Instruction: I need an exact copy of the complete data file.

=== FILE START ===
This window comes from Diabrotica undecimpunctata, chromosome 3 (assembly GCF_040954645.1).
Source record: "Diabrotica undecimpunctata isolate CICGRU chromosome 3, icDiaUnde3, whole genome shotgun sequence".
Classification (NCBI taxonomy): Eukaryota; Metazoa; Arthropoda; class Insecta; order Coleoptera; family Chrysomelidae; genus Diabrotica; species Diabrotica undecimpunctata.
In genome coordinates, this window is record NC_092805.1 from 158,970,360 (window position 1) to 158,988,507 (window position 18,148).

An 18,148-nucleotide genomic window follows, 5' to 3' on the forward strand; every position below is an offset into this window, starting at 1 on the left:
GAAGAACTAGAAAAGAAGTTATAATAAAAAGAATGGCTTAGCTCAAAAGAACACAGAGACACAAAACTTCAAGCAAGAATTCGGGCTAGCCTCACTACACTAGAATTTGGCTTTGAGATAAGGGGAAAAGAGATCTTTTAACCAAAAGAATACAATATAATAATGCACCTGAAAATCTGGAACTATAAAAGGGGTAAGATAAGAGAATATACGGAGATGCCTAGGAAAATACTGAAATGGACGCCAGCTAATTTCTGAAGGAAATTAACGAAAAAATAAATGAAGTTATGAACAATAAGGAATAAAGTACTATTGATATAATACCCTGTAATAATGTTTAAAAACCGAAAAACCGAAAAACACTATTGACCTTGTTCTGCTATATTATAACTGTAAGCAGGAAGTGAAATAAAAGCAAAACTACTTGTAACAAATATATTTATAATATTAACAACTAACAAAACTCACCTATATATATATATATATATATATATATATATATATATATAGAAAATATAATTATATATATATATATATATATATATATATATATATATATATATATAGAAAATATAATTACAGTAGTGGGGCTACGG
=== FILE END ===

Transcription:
This window comes from Diabrotica undecimpunctata, chromosome 3 (assembly GCF_040954645.1).
Source record: "Diabrotica undecimpunctata isolate CICGRU chromosome 3, icDiaUnde3, whole genome shotgun sequence".
Classification (NCBI taxonomy): Eukaryota; Metazoa; Arthropoda; class Insecta; order Coleoptera; family Chrysomelidae; genus Diabrotica; species Diabrotica undecimpunctata.
In genome coordinates, this window is record NC_092805.1 from 158,970,360 (window position 1) to 158,988,507 (window position 18,148).

An 18,148-nucleotide genomic window follows, 5' to 3' on the forward strand; every position below is an offset into this window, starting at 1 on the left:
GAAGAACTAGAAAAGAAGTTATAATAAAAAGAATGGCTTAGCTCAAAAGAACACAGAGACACAAAACTTCAAGCAAGAATTCGGGCTAGCCTCACTACACTAGAATTTGGCTTTGAGATAAGGGGAAAAGAGATCTTTTAACCAAAAGAATACAATATAATAATGCACCTGAAAATCTGGAACTATAAAAGGGGTAAGATAAGAGAATATACGGAGATGCCTAGGAAAATACTGAAATGGACGCCAGCTAATTTCTGAAGGAAATTAACGAAAAAATAAATGAAGTTATGAACAATAAGGAATAAAGTACTATTGATATAATACCCTGTAATAATGTTTAAAAACCGAAAAACCGAAAAACACTATTGACCTTGTTCTGCTATATTATAACTGTAAGCAGGAAGTGAAATAAAAGCAAAACTACTTGTAACAAATATATTTATAATATTAACAACTAACAAAACTCACCTATATATATATATATATATATATATATATATATATATATAGAAAATATAATTATATATATATATATATATATATATATATATATATATATATATATAGAAAATATAATTACAGTAGTGGGGCTACGG